Controller System Captures LNG Data
Vol. 20 No. 6
Flameout Control's latest round of burn and gas dispersion testing at the BP LNG training facility in October collected mountains of raw data from multiple sources. Correlating that data into a single research document fell to ABB, Inc., a worldwide engineering company specializing in automated control systems for industry.
"We were approached by Michael Moore of Flameout who asked if we had the ability to record the data captured by the various gas detectors," said Gerald M. Farnaby, business development manager for safety solutions at ABB.
ABB's Industrial IT Extended Automation System 800xA controller merged data streams from two types of gas detectors - point and open path - positioned strategically near the open pit of liquefied natural gas. Add to that mix information from video flame detectors and, finally, a device monitoring weather conditions.
"We're going to make it very easy for people to analyze the data that we observed today so that we can forget the guesswork," Farnaby said. "We have real data collected in a practical and meaningful way by observing the various LNG spills as demonstrated here in Texas, giving us excellent results to research."
The 800xA - xA standing for extended automation - is used for ESD as well as F&G applications, also to monitor industrial process conditions such as temperature, flow, level and pressure. The controller receives information two ways -- either through the 4 to 20 milliamp signal standard for analog devices controlling process or via digital output from the latest generation of "smart" devices monitoring operations, such as gas detectors.
"We can even do line monitoring that tests the connection to the devices," Farnaby said. "It gives us a potential for a very high level of diagnostics and giving us a high level of integrity."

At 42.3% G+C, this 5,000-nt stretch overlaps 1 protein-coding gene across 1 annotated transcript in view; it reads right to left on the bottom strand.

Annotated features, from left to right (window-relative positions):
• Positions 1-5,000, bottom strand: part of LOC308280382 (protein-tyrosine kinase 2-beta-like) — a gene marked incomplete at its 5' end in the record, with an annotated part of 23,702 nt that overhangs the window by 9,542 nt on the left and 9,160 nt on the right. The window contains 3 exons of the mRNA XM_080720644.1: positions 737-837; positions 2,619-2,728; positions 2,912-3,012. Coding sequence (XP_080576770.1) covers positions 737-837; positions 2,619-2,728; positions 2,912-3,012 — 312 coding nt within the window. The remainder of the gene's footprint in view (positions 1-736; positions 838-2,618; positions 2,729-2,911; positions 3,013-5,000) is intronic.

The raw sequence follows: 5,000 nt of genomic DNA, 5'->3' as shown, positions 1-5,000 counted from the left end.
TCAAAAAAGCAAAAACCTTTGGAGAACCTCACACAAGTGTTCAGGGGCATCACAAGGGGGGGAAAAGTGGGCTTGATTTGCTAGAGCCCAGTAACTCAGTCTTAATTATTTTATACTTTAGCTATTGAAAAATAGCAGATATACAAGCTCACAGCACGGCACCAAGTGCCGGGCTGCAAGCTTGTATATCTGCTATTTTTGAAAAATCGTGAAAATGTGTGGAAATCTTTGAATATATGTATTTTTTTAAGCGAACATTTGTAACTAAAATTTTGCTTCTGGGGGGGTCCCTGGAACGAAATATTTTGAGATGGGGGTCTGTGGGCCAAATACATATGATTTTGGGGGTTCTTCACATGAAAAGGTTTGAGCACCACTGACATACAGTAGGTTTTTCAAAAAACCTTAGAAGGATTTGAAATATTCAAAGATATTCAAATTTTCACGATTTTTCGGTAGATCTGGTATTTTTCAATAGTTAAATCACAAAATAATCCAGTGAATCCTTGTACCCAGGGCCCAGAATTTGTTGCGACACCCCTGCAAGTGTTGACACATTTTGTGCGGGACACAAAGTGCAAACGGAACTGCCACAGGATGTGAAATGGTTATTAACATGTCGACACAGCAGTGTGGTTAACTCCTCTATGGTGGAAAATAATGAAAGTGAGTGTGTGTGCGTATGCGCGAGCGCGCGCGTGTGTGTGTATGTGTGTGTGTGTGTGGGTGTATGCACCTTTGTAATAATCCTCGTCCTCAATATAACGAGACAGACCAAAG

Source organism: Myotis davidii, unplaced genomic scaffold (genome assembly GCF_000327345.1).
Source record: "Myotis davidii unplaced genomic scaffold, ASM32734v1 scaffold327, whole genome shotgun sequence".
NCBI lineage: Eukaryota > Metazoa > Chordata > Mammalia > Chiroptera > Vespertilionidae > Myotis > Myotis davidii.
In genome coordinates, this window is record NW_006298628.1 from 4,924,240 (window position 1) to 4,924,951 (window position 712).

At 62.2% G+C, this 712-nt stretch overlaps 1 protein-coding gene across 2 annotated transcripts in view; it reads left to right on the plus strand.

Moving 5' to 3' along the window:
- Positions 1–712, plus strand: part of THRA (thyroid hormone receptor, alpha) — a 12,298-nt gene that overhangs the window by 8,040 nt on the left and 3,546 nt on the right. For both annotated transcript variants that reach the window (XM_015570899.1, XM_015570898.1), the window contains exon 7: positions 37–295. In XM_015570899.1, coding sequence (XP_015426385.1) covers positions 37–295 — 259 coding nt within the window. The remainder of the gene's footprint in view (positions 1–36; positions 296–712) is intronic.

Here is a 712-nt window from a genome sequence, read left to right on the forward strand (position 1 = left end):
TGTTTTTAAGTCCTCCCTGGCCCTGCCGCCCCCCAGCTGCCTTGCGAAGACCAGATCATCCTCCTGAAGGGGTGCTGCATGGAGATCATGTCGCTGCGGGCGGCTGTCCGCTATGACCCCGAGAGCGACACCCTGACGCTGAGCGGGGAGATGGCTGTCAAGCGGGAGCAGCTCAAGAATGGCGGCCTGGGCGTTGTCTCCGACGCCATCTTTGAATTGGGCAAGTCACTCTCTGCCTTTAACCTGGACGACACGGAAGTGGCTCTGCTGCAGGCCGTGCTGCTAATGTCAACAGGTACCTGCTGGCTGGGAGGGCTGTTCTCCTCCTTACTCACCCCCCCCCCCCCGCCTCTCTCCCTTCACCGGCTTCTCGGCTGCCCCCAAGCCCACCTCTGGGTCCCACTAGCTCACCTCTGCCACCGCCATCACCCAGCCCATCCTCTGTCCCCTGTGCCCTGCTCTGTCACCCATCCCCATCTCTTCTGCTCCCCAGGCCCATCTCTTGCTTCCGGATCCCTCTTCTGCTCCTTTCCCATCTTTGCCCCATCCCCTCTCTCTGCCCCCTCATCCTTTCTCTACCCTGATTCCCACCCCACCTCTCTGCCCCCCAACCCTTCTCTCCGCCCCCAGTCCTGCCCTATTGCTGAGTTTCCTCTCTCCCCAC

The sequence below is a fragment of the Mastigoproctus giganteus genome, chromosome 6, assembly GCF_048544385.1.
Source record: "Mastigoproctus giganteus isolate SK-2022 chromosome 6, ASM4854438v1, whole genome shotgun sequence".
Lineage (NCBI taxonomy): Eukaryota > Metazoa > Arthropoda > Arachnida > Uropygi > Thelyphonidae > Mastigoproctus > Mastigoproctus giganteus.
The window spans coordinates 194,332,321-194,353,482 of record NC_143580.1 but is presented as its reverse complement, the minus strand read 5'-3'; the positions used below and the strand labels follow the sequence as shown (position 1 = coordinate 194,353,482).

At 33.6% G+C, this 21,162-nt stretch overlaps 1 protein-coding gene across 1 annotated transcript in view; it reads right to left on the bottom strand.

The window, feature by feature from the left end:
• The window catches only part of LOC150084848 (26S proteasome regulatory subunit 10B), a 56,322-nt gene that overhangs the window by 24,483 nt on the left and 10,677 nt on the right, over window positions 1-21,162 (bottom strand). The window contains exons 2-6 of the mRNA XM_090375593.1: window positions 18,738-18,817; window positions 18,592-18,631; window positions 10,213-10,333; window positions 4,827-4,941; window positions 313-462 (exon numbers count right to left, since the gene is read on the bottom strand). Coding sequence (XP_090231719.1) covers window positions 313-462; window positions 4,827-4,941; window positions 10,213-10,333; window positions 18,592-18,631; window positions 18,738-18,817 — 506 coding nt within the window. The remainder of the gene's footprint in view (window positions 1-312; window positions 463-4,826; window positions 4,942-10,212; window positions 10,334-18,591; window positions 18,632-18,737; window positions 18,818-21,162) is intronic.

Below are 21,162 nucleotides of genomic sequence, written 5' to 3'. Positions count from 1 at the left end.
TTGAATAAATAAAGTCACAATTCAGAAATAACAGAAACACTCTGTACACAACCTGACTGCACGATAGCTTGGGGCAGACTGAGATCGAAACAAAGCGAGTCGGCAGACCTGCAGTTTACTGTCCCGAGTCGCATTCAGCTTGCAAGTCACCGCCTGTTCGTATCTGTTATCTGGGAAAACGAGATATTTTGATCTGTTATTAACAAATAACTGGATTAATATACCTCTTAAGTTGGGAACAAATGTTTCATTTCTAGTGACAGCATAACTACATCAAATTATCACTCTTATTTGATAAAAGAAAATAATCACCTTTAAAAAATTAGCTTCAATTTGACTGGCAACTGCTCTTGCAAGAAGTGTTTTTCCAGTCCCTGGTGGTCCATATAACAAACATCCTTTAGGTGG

The controller monitors more than safety instruments. It manages actual operations such as fire and gas, burner management and other process controls critical to a refinery, offshore platform, nuclear facility or, in this case, an LNG terminal. At such a terminal the 800xA could initiate and control processes such as liquefaction, regasification, loading, off-loading and storage, Farnaby said.
ABB's 800xA controller is proven technology found in more than 200 industrial facilities worldwide, he said. The model used during the Flameout detector tests is the latest version, designated 800xA-HI (high integrity) Safety integrity level (SIL) is a measurement of the effectiveness of a safety system based on the probability of failures that can occur within a number of processing demands in a given time period.
The 800xA ranks as a SIL 2 rated safety and control system.
"We meet the customer's needs by specifying and configuring a system that will protect them to the level they require," Farnaby said.
ABB lent the use of their 800xA control system to the LNG test to, in turn, test their own equipment under actual catastrophic LNG loss conditions, he said.
"We are very much involved with helping customer protect and control their LNG facilities," Farnaby said. "We have a process that we've built, an LNG demo, which tackles specifically LNG projects such as regasification, off-loading from tankers and other processes. This was the first opportunity for us to prove its use in a practical environment to monitor LNG in an emergency situation as we tested today."
The opportunity to team up with companies the caliber of BP, Flameout Control, Zellweger, Kidde, Angus and Micropack was too good to miss, Farnaby said.
"We all kind of teamed up to test our technology," he said. o